With Election Day 2017 in the rearview and no major victories for GOP candidates, Republicans are brushing themselves off and shifting focus toward the 2018 midterms – insisting the party is “better positioned” than ever.
But as Barack Obama learned in 2010, the first midterm for a new president can deliver an agenda-stalling power shift on Capitol Hill. President Trump still enjoys majorities in both chambers, and GOP leaders want to keep it that way, vowing to keep the House speaker's gavel out of Nancy Pelosi's hands even as she claims the "door is open" to flipping the House.
“We are seeing that voters across this country want to see things get done in Washington, and at the RNC we’re seeing record fundraising and support of President Trump and his agenda,” Republican National Committee Chairwoman Ronna McDaniel said on “America’s Newsroom” Wednesday morning.
“So as Republicans, we need to keep working on behalf of the American people and accomplish the things we ran on. ... And I think we’re better positioned than we’ve ever been for the midterms.”
“Tonight’s success is just the beginning."
Tuesday night was undeniably a setback for the GOP -- and brought a badly needed pair of wins for Democrats in key gubernatorial races. Lt. Gov. Ralph Northam beat Republican Ed Gillespie in Virginia, and Phil Murphy easily beat GOP Lt. Gov. Kim Guadagno in New Jersey.
Democratic National Committee Chairman Tom Perez said Tuesday night that they won because "voters know that Democrats share their values of inclusion and opportunity," and stressed that the "new DNC" showed its commitment to "organizing for our values."
House Minority Leader Pelosi, D-Calif., claimed Wednesday the “door is open” to retaking the House. Senate Minority Leader Chuck Schumer, D-N.Y., said Tuesday “was a rejection” of Trump.
But McDaniel brushed off the losses, saying those are races Democrats typically win, in blue states that are “getting bluer and bluer.”
She reminded Democrats reading deep into the victories that “Republicans won five special [House] elections, including Utah last night.” McDaniel said Democrats would “try to create this big narrative,” but "they should have won Virginia and they should have won New Jersey."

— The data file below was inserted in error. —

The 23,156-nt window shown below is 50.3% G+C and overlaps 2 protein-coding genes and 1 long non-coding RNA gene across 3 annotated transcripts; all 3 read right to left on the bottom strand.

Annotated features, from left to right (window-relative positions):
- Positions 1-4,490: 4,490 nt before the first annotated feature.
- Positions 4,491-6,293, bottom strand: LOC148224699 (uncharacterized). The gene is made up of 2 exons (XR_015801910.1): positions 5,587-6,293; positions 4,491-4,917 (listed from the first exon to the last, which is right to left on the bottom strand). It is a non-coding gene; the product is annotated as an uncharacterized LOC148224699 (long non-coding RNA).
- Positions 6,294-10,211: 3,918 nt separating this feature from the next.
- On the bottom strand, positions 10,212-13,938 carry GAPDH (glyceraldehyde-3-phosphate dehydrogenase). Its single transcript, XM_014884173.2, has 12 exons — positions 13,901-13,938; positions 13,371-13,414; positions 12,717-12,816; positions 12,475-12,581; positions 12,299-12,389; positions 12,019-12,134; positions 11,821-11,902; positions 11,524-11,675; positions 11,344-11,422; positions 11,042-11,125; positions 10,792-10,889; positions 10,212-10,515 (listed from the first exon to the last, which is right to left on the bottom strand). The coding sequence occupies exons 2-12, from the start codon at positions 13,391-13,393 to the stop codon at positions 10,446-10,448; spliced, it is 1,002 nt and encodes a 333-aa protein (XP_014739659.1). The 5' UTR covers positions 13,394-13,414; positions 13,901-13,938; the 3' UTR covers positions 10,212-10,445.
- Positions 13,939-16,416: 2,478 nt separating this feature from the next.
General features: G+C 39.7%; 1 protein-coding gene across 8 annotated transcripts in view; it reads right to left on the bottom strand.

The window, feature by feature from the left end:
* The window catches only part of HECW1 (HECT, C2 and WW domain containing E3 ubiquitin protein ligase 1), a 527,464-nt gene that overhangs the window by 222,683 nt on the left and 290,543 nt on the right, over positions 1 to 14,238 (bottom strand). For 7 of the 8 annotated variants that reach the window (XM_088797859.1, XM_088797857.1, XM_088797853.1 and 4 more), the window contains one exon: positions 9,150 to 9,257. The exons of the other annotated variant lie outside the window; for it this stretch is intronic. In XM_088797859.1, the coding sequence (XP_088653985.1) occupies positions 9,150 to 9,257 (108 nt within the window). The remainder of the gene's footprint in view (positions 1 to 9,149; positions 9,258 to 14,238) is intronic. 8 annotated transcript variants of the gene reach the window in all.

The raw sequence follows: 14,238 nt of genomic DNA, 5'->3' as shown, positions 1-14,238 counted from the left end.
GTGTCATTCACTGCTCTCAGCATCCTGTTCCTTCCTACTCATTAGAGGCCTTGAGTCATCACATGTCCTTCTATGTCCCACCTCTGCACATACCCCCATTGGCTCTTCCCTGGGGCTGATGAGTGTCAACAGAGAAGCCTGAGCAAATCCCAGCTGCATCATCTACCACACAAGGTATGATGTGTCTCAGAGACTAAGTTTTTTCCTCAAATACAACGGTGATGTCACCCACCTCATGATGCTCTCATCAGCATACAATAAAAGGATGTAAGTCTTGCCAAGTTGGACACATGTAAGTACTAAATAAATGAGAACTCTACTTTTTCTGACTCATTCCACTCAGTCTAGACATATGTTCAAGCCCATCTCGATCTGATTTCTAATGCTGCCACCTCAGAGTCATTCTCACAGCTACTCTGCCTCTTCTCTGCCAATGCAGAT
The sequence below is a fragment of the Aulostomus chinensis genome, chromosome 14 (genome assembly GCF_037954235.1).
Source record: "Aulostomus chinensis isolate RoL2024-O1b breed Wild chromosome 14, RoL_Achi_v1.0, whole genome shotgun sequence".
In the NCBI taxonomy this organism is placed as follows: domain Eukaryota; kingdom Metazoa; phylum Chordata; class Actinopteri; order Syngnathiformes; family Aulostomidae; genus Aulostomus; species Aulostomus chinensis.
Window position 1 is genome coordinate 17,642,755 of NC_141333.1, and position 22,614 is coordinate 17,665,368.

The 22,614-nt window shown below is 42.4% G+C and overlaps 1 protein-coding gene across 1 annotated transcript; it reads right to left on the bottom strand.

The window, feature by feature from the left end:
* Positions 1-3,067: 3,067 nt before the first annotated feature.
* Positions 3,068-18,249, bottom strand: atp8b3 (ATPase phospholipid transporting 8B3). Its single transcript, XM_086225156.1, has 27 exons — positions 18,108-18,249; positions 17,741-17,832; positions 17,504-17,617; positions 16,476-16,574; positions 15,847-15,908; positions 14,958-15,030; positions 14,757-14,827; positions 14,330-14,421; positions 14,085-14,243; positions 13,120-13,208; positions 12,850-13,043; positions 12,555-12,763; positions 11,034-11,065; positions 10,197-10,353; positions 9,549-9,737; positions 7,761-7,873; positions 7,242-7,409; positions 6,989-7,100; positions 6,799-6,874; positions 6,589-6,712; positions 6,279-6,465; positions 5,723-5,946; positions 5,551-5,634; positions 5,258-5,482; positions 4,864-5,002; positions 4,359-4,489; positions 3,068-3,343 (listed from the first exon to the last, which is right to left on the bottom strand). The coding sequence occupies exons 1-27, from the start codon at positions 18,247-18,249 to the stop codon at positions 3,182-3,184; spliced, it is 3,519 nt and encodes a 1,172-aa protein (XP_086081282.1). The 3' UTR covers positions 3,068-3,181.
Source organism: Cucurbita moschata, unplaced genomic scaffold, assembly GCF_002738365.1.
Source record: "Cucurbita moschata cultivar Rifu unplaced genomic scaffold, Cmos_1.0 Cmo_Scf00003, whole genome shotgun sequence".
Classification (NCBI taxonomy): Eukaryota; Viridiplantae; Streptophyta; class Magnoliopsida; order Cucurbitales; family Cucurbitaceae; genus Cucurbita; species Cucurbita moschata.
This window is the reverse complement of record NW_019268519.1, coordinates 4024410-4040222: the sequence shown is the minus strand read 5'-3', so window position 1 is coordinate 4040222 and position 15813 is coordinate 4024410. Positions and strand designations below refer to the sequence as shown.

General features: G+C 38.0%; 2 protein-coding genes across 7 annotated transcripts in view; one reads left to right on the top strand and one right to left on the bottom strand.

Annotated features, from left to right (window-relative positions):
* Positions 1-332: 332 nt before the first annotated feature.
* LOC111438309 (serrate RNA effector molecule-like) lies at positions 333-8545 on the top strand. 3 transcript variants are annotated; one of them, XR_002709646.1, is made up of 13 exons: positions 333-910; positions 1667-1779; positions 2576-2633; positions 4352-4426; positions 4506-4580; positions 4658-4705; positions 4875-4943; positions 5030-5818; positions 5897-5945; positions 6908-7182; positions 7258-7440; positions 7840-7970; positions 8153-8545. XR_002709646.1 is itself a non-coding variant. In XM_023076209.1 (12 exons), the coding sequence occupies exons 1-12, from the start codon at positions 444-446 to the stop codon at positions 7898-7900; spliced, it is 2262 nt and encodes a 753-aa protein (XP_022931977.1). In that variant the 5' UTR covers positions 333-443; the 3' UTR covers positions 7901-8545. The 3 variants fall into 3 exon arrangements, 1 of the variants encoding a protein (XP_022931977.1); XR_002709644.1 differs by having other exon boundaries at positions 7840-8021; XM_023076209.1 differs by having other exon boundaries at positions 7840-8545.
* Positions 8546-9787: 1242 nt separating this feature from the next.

Trump, meanwhile, blamed Gillespie himself for the loss in the Virginia, suggesting he should have embraced the Trump agenda more.
“Ed Gillespie worked hard but did not embrace me or what I stand for. Don’t forget, Republicans won 4 out of 4 House seats, and with the economy doing record numbers, we will continue to win, even bigger than before!” Trump tweeted from Seoul, South Korea on Tuesday night, just minutes after the gubernatorial race was called in Virginia for Northam.
The president repeatedly urged voters to support Gillespie leading up to Election Day, but the Republican nominee kept a certain distance from Trump throughout the campaign, even as he adopted some of the president’s tough immigration policies.
But while Gillespie tried to strike a balance in the swing state—the only southern state Trump lost in last year’s presidential election –Democrats worked hard to tie Gillespie to the president at every turn.
For his part, Northam did shift his stance on some policies like Confederate statues and immigration after he secured his candidacy following the primary, and even said he would work with Trump.
“Northam moved the needle by saying I’m going to work with this president,” McDaniel said Wednesday, adding that if there is “a playbook for Democrats, it’s to work with the president.”
Trump's political capital, though, may be determined in the coming weeks based on whether he and congressional Republicans can push through a tax reform package.
For now, it's unclear whether running against Trump is a winning strategy for Democrats.
For months, Democrats feverishly worked to make every local election a referendum on the president and lost a streak of House races doing so. In a Tuesday night tweet, Trump referred to those special elections in Kansas, Montana, Georgia and South Carolina – races Republicans swept.
But Republicans are gearing up for a big fight in 2018 — with multiple GOP lawmakers in both the House and the Senate slated to retire when their terms end.
Just this week, GOP Reps. Frank LoBiondo, R-N.J., and Ted Poe, R-Texas, announced their retirements, adding to the list of Republican lawmakers bowing out after 2018, including Reps. Dave Trott, R-Mich.; Charlie Dent, R-Pa.; and Dave Reichert, R-Wash.; and Sens. Jeff Flake, R-Ariz., and Bob Corker, R-Tenn.
Despite the retirements, Democrats need to mount a wave next fall to win the necessary 24 seats and retake the House. In the Senate, Democrats need three pick-ups to flip the chamber.
"We’ve demonstrated we can win tough, competitive races, and as you look into the next year, the major takeaway from last night is it is important for Republicans to pass major legislative items,” National Republican Congressional Committee press secretary Jesse Hunt told Fox News on Wednesday. “Voters are going to have a different choice next year that wasn’t necessarily applicable last night, and that is -- do you want Nancy Pelosi as House speaker? I think Republicans will have success because the prospect of Nancy Pelosi becoming speaker again is something voters will reject overwhelmingly.”
It's unclear whether Tuesday's victories will turn things around, but the Democratic National Committee has struggled in fundraising all year compared with McDaniel's RNC.
The "new DNC" has promised to deliver victories.
“Tonight’s success is just the beginning," Perez promised Tuesday night. "We believe that every zip code counts, and we will organize 365 days a year against a Republican Party that always caters to Wall Street instead of Main Street. That’s how we will keep winning elections from the school board to the Oval Office.”